On an assembly line, high-strength screws are precisely tightened using DC drivers. Once installed, each screw holds more than 6,000lb of pre-load. After coming off the assembly line, the assembled products are placed in boxes for shipping. Suddenly, inside the shipping boxes, the heads of the screws begin to pop off, one by one. When the boxes are opened, about 10 percent of the screws are found to have failed in this way. The rest of the fasteners are intact. What happened?
The scenario described is most likely an example of hydrogen embrittlement. This failure mode can affect fasteners, as well as other metal components. Usually, but not always, the components involved are plated. While most often associated with high-strength carbon and alloy steels, it can also affect other materials, including stainless steels, aluminum, titanium, and copper alloys. Typically, failure occurs without warning, under stresses well below the yield strength of the material, and within a relatively short period (anywhere from a few hours to a week or more). The risk of hydrogen embrittlement can be mitigated by switching to a lower-hardness material, minimizing exposure to hydrogen, or by heating to a temperature that allows the hydrogen to diffuse out.
Hydrogen embrittlement can occur when a metal absorbs atomic hydrogen. Hydrogen atoms are small enough to squeeze in between the atoms of the metal. The presence of hydrogen reduces the cohesive force between the metal atoms. This allows the metal to fracture under stresses it would normally be able to withstand. (Exactly what happens at an atomic level continues to be a topic of research and a source of debate among metallurgists, but the decohesion theory I have just explained is one of the most widely held views, as well as being the easiest to explain.)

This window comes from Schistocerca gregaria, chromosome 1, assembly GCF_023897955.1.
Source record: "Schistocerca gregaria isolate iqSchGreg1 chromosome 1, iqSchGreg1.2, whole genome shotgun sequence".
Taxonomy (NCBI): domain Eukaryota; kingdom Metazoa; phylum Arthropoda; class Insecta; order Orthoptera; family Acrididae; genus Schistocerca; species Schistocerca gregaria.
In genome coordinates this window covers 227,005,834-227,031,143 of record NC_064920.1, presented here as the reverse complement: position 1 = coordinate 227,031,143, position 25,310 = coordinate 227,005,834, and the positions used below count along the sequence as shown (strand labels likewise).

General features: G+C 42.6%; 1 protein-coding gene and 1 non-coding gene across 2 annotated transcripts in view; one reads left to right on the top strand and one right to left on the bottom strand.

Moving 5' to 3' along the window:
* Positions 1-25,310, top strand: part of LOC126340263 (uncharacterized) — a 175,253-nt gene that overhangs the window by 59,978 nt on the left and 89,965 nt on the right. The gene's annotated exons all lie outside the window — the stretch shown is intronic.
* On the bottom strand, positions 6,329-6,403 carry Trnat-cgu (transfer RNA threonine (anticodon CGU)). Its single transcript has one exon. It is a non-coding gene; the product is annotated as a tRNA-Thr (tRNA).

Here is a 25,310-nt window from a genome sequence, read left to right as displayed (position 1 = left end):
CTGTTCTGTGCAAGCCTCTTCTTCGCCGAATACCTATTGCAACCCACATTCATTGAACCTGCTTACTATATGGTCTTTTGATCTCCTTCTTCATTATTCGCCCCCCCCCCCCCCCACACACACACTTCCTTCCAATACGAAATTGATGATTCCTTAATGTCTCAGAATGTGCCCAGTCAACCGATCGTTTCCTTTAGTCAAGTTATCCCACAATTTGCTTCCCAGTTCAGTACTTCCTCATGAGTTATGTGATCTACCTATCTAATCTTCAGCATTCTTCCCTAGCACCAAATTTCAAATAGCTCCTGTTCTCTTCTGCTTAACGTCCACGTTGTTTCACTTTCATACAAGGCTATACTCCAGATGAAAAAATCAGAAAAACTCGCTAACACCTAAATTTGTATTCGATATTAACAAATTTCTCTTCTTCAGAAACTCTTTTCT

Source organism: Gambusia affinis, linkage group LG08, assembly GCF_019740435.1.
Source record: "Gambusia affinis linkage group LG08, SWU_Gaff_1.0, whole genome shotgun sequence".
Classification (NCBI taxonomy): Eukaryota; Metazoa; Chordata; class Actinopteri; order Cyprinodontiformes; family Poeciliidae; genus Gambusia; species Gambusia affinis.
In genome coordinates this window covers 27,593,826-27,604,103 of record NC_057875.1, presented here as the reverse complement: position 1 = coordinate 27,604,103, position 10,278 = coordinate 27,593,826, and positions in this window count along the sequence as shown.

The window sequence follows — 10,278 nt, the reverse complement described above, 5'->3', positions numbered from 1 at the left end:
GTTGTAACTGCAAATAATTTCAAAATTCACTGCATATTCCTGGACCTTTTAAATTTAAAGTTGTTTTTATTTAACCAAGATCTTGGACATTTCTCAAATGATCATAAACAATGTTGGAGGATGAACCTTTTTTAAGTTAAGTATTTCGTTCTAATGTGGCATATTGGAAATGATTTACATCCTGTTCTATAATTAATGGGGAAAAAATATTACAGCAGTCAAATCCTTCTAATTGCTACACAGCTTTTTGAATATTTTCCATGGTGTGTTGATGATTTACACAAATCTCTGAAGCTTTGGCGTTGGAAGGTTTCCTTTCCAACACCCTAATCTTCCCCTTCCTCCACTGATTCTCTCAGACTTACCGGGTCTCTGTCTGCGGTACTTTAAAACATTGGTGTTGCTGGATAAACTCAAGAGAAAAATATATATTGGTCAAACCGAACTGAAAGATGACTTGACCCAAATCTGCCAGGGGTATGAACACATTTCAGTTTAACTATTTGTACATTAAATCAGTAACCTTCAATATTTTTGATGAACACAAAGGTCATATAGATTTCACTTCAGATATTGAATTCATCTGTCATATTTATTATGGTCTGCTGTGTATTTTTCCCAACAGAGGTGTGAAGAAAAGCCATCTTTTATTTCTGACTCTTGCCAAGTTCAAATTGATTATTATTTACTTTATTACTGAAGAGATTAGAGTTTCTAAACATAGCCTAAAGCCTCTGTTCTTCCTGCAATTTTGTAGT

The most common source of hydrogen in metals is electroplating. Acid cleaning processes performed prior to plating, as well as the electroplating process itself, can cause metals to absorb hydrogen. Hydrogen can also be produced during the arc welding process. Galvanic corrosion is another possible source of hydrogen; hydrogen is produced at the cathode (i.e. the more noble of the two metals). Service exposure to strong acids or to hydrogen gas can also introduce hydrogen into the metal.
The materials most commonly affected by hydrogen embrittlement are carbon and alloy steels, with hardness above around 35 Rockwell C. Steels with hardness below this value are rarely affected. One widely repeated myth about hydrogen embrittlement is that stainless steels are immune. Actually, precipitation-hardenable and 400-series stainless steels are very susceptible to hydrogen embrittlement. It's rare, but not impossible, for hydrogen embrittlement to occur in 300-series stainless steels.
The fact that hydrogen embrittlement is not often seen in 300-series stainless steels is partly due to the fact that these steels are seldom plated, and seldom have a hardness above 35 Rockwell C. However, severe cold work (such as cold heading) can produce a hardness this high, which will make the steel subject to embrittlement if exposed to hydrogen. Aluminum alloys, titanium alloys, and copper alloys can also be affected by hydrogen embrittlement. Again, the highest-strength alloys are the most susceptible.